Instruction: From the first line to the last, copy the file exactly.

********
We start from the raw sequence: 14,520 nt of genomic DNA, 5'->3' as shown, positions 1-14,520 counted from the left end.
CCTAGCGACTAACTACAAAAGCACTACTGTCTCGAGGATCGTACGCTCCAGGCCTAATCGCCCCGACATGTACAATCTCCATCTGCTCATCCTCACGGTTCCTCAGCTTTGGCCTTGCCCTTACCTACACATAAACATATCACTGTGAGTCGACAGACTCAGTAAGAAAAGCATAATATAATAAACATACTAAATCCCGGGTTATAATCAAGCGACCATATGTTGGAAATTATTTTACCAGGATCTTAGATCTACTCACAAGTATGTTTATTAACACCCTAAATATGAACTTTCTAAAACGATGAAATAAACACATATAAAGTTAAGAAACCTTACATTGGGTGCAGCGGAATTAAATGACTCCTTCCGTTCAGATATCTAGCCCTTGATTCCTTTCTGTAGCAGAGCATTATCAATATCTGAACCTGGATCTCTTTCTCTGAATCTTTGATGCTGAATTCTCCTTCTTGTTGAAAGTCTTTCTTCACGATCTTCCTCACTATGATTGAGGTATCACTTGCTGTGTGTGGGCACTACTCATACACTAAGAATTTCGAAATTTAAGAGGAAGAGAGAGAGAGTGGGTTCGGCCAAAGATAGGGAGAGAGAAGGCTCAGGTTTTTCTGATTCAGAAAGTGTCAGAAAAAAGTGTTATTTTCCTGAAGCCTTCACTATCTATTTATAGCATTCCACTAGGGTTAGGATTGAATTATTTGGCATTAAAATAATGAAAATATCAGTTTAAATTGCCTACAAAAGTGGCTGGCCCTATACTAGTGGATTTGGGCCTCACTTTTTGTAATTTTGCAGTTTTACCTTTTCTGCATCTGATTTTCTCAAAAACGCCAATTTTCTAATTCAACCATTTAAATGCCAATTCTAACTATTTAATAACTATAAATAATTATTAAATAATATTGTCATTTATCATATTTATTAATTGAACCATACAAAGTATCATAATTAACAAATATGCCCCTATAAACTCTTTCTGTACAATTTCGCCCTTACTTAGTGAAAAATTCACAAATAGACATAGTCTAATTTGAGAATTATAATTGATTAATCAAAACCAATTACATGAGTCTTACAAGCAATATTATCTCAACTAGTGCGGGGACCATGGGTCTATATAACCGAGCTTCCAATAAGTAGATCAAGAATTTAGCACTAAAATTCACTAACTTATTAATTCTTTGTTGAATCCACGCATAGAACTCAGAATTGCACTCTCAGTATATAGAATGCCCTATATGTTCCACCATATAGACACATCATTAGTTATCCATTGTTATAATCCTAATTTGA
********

We start from the raw sequence: 14,520 nt of genomic DNA, 5'->3' as shown, positions 1-14,520 counted from the left end.
CCTAGCGACTAACTACAAAAGCACTACTGTCTCGAGGATCGTACGCTCCAGGCCTAATCGCCCCGACATGTACAATCTCCATCTGCTCATCCTCACGGTTCCTCAGCTTTGGCCTTGCCCTTACCTACACATAAACATATCACTGTGAGTCGACAGACTCAGTAAGAAAAGCATAATATAATAAACATACTAAATCCCGGGTTATAATCAAGCGACCATATGTTGGAAATTATTTTACCAGGATCTTAGATCTACTCACAAGTATGTTTATTAACACCCTAAATATGAACTTTCTAAAACGATGAAATAAACACATATAAAGTTAAGAAACCTTACATTGGGTGCAGCGGAATTAAATGACTCCTTCCGTTCAGATATCTAGCCCTTGATTCCTTTCTGTAGCAGAGCATTATCAATATCTGAACCTGGATCTCTTTCTCTGAATCTTTGATGCTGAATTCTCCTTCTTGTTGAAAGTCTTTCTTCACGATCTTCCTCACTATGATTGAGGTATCACTTGCTGTGTGTGGGCACTACTCATACACTAAGAATTTCGAAATTTAAGAGGAAGAGAGAGAGAGTGGGTTCGGCCAAAGATAGGGAGAGAGAAGGCTCAGGTTTTTCTGATTCAGAAAGTGTCAGAAAAAAGTGTTATTTTCCTGAAGCCTTCACTATCTATTTATAGCATTCCACTAGGGTTAGGATTGAATTATTTGGCATTAAAATAATGAAAATATCAGTTTAAATTGCCTACAAAAGTGGCTGGCCCTATACTAGTGGATTTGGGCCTCACTTTTTGTAATTTTGCAGTTTTACCTTTTCTGCATCTGATTTTCTCAAAAACGCCAATTTTCTAATTCAACCATTTAAATGCCAATTCTAACTATTTAATAACTATAAATAATTATTAAATAATATTGTCATTTATCATATTTATTAATTGAACCATACAAAGTATCATAATTAACAAATATGCCCCTATAAACTCTTTCTGTACAATTTCGCCCTTACTTAGTGAAAAATTCACAAATAGACATAGTCTAATTTGAGAATTATAATTGATTAATCAAAACCAATTACATGAGTCTTACAAGCAATATTATCTCAACTAGTGCGGGGACCATGGGTCTATATAACCGAGCTTCCAATAAGTAGATCAAGAATTTAGCACTAAAATTCACTAACTTATTAATTCTTTGTTGAATCCACGCATAGAACTCAGAATTGCACTCTCAGTATATAGAATGCCCTATATGTTCCACCATATAGACACATCATTAGTTATCCATTGTTATAATCCTAATTTGA